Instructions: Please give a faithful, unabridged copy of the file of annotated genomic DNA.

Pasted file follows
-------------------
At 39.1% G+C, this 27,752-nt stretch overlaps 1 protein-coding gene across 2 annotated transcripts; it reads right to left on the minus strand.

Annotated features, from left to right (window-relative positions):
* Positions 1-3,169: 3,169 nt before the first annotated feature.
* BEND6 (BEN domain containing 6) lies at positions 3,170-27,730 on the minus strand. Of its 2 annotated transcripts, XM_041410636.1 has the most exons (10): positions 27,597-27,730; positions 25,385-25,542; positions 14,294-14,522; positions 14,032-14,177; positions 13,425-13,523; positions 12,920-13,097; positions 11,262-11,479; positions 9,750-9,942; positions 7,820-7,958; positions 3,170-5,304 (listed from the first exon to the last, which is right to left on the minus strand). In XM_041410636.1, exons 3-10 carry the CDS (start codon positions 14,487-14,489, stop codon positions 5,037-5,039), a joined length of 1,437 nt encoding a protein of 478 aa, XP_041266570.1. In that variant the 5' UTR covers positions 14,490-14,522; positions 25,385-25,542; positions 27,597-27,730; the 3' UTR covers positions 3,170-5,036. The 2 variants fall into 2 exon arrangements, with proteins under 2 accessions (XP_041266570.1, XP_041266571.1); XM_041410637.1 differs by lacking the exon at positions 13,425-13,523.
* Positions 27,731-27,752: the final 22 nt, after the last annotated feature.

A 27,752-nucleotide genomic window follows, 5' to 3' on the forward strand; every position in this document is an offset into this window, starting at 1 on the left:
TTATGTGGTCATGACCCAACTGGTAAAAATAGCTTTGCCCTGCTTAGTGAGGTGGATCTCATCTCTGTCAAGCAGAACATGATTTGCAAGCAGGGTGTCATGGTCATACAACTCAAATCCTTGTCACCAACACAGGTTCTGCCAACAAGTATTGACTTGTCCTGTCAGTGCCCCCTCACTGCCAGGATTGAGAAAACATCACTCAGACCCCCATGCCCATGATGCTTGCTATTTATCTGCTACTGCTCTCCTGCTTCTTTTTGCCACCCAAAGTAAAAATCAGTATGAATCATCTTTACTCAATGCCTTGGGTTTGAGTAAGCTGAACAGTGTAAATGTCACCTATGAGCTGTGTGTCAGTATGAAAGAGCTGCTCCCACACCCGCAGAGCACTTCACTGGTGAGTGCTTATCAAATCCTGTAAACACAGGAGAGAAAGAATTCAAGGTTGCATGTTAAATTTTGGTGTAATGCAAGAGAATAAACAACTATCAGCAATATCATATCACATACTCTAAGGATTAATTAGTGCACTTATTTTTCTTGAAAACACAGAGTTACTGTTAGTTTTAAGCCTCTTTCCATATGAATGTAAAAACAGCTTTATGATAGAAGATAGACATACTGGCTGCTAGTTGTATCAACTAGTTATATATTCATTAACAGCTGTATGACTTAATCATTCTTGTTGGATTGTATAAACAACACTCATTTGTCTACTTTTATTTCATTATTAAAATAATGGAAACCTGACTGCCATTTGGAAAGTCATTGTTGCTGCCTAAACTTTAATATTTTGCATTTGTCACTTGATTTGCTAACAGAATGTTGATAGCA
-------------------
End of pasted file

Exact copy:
At 39.1% G+C, this 27,752-nt stretch overlaps 1 protein-coding gene across 2 annotated transcripts; it reads right to left on the minus strand.

Annotated features, from left to right (window-relative positions):
* Positions 1-3,169: 3,169 nt before the first annotated feature.
* BEND6 (BEN domain containing 6) lies at positions 3,170-27,730 on the minus strand. Of its 2 annotated transcripts, XM_041410636.1 has the most exons (10): positions 27,597-27,730; positions 25,385-25,542; positions 14,294-14,522; positions 14,032-14,177; positions 13,425-13,523; positions 12,920-13,097; positions 11,262-11,479; positions 9,750-9,942; positions 7,820-7,958; positions 3,170-5,304 (listed from the first exon to the last, which is right to left on the minus strand). In XM_041410636.1, exons 3-10 carry the CDS (start codon positions 14,487-14,489, stop codon positions 5,037-5,039), a joined length of 1,437 nt encoding a protein of 478 aa, XP_041266570.1. In that variant the 5' UTR covers positions 14,490-14,522; positions 25,385-25,542; positions 27,597-27,730; the 3' UTR covers positions 3,170-5,036. The 2 variants fall into 2 exon arrangements, with proteins under 2 accessions (XP_041266570.1, XP_041266571.1); XM_041410637.1 differs by lacking the exon at positions 13,425-13,523.
* Positions 27,731-27,752: the final 22 nt, after the last annotated feature.

A 27,752-nucleotide genomic window follows, 5' to 3' on the forward strand; every position in this document is an offset into this window, starting at 1 on the left:
TTATGTGGTCATGACCCAACTGGTAAAAATAGCTTTGCCCTGCTTAGTGAGGTGGATCTCATCTCTGTCAAGCAGAACATGATTTGCAAGCAGGGTGTCATGGTCATACAACTCAAATCCTTGTCACCAACACAGGTTCTGCCAACAAGTATTGACTTGTCCTGTCAGTGCCCCCTCACTGCCAGGATTGAGAAAACATCACTCAGACCCCCATGCCCATGATGCTTGCTATTTATCTGCTACTGCTCTCCTGCTTCTTTTTGCCACCCAAAGTAAAAATCAGTATGAATCATCTTTACTCAATGCCTTGGGTTTGAGTAAGCTGAACAGTGTAAATGTCACCTATGAGCTGTGTGTCAGTATGAAAGAGCTGCTCCCACACCCGCAGAGCACTTCACTGGTGAGTGCTTATCAAATCCTGTAAACACAGGAGAGAAAGAATTCAAGGTTGCATGTTAAATTTTGGTGTAATGCAAGAGAATAAACAACTATCAGCAATATCATATCACATACTCTAAGGATTAATTAGTGCACTTATTTTTCTTGAAAACACAGAGTTACTGTTAGTTTTAAGCCTCTTTCCATATGAATGTAAAAACAGCTTTATGATAGAAGATAGACATACTGGCTGCTAGTTGTATCAACTAGTTATATATTCATTAACAGCTGTATGACTTAATCATTCTTGTTGGATTGTATAAACAACACTCATTTGTCTACTTTTATTTCATTATTAAAATAATGGAAACCTGACTGCCATTTGGAAAGTCATTGTTGCTGCCTAAACTTTAATATTTTGCATTTGTCACTTGATTTGCTAACAGAATGTTGATAGCA